I shared our idea with a publisher from Blackwell/Wiley who suggested we check out this journal:  

Language Learning & Technology

Online journal devoted to technology and language education research for foreign and second language educators. Full text of articles available.

In particular, this journal is supposed to have a discussion of using the popular video game The Simms for foreign language learning.
I searched their archive and found a number of helpful that I think we haven’t identified before — would one of the lab members (Kim or Alex?) check out this article (see editors over view and the particular article in the secial issue, both links below).
  

FROM THE SPECIAL ISSUE EDITORS  

The Sims. This simulation game, which is popular in many countries around the world,. can be modified to create a bilingual environment that provides strong …… Ravi Purushotma’s account of the roles popular culture can play in supporting and enhancing foreign language learning. In “You’re Not Studying, You’re Just…” Purushotma argues that popular culture offers a rich range of readily-modifiable texts that can provide valuable alternatives to traditional high school classroom approaches to foreign language learning dominated by textbooks and isolated lists of vocabulary words and grammatical structures. He makes his case by reference to The Sims. This simulation game, which is popular in many countries around the world, can be modified to create a bilingual environment that provides strong, contextualized learning support for the target language while maintaining much of the pleasure to be had from gaming. He concludes by discussing similar possible benefits to be had from modifying voice-activated games, music videos, internet browser software, and from loading language lessons to one’s mobile phone for language learning on the go.

Here’s commentary on the article mentioned above:

COMMENTARY: YOU’RE NOT STUDYING, YOU’RE JUST…

environment, players exist as characters in a virtual world formed through their interactions with other. live players on the Internet.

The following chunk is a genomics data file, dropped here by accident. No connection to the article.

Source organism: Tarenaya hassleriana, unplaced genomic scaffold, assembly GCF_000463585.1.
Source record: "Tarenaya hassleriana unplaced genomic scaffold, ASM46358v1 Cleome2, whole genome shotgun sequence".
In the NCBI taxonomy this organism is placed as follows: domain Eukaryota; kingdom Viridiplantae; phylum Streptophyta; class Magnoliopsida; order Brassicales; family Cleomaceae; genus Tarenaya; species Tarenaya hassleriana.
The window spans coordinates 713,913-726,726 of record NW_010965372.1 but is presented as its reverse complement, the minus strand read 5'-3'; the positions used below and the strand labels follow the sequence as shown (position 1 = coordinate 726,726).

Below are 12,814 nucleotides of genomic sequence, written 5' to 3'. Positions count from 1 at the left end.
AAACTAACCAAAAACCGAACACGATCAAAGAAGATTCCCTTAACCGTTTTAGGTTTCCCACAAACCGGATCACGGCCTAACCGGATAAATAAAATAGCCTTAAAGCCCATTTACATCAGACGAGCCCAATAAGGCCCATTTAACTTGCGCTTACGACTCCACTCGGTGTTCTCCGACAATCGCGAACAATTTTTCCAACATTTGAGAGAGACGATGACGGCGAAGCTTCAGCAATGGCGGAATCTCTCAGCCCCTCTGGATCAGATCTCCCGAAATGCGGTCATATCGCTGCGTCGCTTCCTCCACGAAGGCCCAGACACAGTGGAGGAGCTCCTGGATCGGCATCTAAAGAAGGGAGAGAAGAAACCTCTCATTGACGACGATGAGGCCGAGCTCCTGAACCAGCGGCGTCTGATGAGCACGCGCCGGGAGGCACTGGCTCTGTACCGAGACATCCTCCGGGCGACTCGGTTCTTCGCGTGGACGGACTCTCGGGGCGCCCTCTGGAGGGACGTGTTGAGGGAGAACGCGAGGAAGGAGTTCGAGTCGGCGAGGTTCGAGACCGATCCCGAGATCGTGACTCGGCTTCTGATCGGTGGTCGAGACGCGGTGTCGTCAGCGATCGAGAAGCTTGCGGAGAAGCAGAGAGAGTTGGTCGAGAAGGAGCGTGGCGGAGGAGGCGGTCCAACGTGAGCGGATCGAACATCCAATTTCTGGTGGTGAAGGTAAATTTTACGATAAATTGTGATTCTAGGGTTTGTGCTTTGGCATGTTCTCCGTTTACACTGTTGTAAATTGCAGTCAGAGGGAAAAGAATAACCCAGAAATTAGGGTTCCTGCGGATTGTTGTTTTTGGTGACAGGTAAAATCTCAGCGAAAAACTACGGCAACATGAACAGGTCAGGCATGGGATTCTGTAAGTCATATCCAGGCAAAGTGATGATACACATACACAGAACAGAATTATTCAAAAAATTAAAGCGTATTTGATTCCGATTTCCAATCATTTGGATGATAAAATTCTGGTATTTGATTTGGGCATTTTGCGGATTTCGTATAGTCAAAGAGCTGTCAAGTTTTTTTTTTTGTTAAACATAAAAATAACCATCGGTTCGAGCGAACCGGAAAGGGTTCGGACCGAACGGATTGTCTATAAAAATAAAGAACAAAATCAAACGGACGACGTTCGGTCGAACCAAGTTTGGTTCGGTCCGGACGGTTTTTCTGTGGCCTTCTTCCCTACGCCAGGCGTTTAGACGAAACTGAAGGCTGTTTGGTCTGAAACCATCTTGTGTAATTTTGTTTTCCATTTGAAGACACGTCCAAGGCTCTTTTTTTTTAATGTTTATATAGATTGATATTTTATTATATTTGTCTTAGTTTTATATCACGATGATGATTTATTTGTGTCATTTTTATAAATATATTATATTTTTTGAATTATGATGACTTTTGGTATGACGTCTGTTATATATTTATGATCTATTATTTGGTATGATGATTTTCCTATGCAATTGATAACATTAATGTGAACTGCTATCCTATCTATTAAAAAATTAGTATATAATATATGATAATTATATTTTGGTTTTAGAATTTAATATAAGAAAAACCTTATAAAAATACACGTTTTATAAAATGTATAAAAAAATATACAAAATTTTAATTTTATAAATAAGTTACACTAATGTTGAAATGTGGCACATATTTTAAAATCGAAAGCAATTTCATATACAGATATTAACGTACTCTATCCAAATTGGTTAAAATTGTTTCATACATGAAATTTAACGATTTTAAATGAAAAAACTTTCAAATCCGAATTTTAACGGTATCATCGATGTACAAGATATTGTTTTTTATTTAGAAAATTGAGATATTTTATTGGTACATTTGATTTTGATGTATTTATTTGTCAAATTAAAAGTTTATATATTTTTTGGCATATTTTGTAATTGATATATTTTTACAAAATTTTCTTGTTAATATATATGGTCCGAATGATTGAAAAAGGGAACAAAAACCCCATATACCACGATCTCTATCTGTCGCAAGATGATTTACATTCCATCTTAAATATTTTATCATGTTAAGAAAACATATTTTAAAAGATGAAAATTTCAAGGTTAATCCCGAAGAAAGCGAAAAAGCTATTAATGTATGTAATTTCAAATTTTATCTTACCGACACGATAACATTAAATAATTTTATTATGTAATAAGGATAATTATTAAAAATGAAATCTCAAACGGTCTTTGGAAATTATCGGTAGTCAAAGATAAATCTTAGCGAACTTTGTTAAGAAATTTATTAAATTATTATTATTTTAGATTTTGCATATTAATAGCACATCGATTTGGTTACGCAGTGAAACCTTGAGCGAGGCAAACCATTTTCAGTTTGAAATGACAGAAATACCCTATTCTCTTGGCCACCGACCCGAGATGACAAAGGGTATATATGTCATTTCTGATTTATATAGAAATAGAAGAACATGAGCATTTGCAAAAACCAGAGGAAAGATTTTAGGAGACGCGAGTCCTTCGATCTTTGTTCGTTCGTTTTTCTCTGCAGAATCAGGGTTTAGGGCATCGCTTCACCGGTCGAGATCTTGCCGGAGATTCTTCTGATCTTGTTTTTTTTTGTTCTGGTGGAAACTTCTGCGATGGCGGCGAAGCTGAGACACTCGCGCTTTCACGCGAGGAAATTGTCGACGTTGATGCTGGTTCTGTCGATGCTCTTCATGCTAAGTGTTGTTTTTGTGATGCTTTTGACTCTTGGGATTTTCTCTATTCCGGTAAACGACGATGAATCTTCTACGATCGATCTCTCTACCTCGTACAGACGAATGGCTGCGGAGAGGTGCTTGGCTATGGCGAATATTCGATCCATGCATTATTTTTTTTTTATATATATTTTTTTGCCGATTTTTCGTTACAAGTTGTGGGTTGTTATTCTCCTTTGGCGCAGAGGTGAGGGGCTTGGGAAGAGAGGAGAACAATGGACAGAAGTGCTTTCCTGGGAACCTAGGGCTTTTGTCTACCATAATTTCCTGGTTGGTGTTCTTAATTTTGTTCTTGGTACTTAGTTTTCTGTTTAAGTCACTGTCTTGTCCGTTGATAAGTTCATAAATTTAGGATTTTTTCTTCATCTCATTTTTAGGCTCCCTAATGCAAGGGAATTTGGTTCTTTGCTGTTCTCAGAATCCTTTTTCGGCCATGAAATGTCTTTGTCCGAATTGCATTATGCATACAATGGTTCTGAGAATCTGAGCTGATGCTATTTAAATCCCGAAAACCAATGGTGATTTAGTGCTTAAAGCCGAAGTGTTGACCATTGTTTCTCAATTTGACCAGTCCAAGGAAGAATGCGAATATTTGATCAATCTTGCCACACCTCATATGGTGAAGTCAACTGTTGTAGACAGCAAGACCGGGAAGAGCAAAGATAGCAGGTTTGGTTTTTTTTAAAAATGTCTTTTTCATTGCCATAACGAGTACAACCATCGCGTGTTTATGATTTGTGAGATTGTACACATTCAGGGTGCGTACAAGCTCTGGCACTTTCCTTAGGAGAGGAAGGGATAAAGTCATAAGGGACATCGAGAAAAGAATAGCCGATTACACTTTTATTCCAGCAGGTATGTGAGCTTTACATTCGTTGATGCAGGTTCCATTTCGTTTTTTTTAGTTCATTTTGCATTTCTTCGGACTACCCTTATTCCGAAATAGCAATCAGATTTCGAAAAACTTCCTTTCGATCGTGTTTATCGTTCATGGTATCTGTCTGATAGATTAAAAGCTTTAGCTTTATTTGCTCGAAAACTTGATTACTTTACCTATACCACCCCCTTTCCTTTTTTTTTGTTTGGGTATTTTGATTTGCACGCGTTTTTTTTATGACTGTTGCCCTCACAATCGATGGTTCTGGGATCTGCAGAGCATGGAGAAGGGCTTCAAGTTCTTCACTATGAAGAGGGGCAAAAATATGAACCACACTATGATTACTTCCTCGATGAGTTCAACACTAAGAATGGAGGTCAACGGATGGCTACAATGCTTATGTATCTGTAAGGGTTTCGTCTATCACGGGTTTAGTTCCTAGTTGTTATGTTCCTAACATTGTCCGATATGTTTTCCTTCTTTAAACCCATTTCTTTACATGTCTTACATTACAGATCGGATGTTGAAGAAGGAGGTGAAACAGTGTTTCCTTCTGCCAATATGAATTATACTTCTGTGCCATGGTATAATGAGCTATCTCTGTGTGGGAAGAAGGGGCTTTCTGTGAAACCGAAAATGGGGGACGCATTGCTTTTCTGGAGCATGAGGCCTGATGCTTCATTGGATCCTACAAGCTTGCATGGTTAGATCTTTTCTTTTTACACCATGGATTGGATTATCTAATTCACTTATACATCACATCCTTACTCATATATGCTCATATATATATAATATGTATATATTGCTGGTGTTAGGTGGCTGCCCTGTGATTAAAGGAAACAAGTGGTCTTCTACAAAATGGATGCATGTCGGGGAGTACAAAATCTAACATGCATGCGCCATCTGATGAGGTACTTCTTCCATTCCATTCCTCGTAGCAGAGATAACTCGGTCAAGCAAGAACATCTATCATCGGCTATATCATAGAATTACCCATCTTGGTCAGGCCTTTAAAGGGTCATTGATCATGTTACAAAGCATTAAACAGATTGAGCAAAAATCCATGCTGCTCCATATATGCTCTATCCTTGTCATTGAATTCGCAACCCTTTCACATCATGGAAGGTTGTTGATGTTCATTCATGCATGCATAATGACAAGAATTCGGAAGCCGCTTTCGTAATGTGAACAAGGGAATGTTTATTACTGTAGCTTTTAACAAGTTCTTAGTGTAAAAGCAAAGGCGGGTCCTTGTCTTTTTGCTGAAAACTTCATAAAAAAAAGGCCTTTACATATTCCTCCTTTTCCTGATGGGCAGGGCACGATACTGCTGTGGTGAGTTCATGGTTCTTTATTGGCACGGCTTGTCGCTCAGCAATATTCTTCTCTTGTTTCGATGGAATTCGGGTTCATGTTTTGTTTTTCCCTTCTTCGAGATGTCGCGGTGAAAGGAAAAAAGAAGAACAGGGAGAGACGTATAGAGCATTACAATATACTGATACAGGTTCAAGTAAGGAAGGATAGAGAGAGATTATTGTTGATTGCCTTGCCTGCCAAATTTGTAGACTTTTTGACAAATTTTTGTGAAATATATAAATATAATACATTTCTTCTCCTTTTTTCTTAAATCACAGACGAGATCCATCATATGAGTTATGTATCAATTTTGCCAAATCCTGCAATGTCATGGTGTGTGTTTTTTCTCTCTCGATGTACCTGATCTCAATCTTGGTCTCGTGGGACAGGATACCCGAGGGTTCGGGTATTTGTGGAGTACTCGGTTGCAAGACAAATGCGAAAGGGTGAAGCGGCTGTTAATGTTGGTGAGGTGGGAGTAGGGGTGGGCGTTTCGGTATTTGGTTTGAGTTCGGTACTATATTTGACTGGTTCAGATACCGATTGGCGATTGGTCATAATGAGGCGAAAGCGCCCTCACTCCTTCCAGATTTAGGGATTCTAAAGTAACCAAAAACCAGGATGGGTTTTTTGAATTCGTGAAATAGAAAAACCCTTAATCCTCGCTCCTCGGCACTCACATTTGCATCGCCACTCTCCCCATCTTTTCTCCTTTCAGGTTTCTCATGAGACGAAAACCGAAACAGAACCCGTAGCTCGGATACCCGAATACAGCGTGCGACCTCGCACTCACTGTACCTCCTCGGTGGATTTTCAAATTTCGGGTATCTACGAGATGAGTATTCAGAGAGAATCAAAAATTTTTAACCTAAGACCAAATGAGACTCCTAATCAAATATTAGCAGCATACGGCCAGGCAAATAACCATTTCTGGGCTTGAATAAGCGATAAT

And this page has instructions on how to modify the Sims:

http://llt.msu.edu/vol9num1/purushotma/linked%20pages%20-%20HTML/using_macros.html

Here’s an article reviewing “Active Chinese” —

REVIEW OF ACTIVECHINESE: CHINESE LANGUAGE SKILLS FOR THE BUSINESS 

ActiveChinese introduces an online virtual classroom, Chinese Language. Skills for the Business World. It incorporates the latest technology in multimedia….

LLT Vol7Num3: REVIEW OF LANGUAGE LEARNING ONLINE: TOWARD BEST 

Svensson argues that use of virtual worlds stimulates creativity and motivation,  There are many opportunities for learning in the virtual world

From the Schwienhorst (2002) article:

  1. Aarseth & Jopp (1998)
  2. Abbott & Davis (1996)
  3. Holmevik & Haynes (2000)
  4. Kaplan & Holland (1998)
  5. Kaplan & Wisher (1998)
  6. Pinto (1996)
  7. Rose (1996) http://www.hitl.washington.edu/publications/rose/home.html This article (a Master’s thesis on Zengo Sayu, which is an immersive, interactive VE based on Total Physical Response and whole language instructional approaches) details methods used to test whether VR is an appropriate language learning tool.  This study was at the beginner level (prepositions), and included 3 learning conditions (VR, real-world, and text-based).  Listening comprehension and oral production were tested.  Learner attitudes also recorded.  Good stuff!
  8. Rose & Billinghurst (1995) http://www.hitl.washington.edu/publications/r-95-4/Overview of why Zengo Sayu is a great language learning tool.  I liked this – “Virtual worlds are totally engaging, entirely immersing the student cognitively in the environment.”  Good for citations and reasoning behind teaching style.
  9. Scinicariello & Bendis (2000) This presentation addresses the pedagogical and technical issues involved in designing a virtual environment that encourages language learners to collaborate in the acquisition, evaluation, and synthesis of cultural information.  Based on the design of a medieval château-fort, li Chastels de Savance is a multi-user interface to a database of resources (including text, graphics, audio, and video).  Queries on the database are linked to objects within the Castle.  For example, clicking on a medieval harp can lead the learner into a “room” stocked with resources on early music and performance practice.  Learners use real-time audio to communicate with each other as they collaboratively explore the environment and complete learning activities.  This presentation outlines the pedagogical choices that inform the construction of the Castle environment, the construction and use of the resource database, and the use of the environment to support in-class, distance, and continuing education.  It concludes by discussing the extension of this environment to support interdisciplinary learning in the humanities.
  10. Trueman (1996) http://vr.coe.ecu.edu/vrits/1-4truem.htmHere, they designed their own virtual “walkthrough”, which identifies object in NL then FL in familiar environments.  Reasoning behind this method is simple, saves teacher time and easier for ESL learners to follow than books.  What we can take from this was that they produced their own simple  virtual world with Apple’s Quick Time VR, which basically pans around a given real-world environment.  This would be easy to do for the experiment, but not interactive without some tweeking.
  11. Turbee (1995b)
  12. Turbee (1995c)
  13. US Army Research Institute for the Behavioral and Social Sciences (1995, Fall)
  14. US Army Research Institute for the Behavioral and Social Sciences (n.d.)
  15. Zohrab, P. (1996)

1 Response to “Things to find”


  1. 1 Kim October 26, 2008 at 6:20 pm

    Which of these have been found so far? Can we post our progress, so we’re not looking for the same things?


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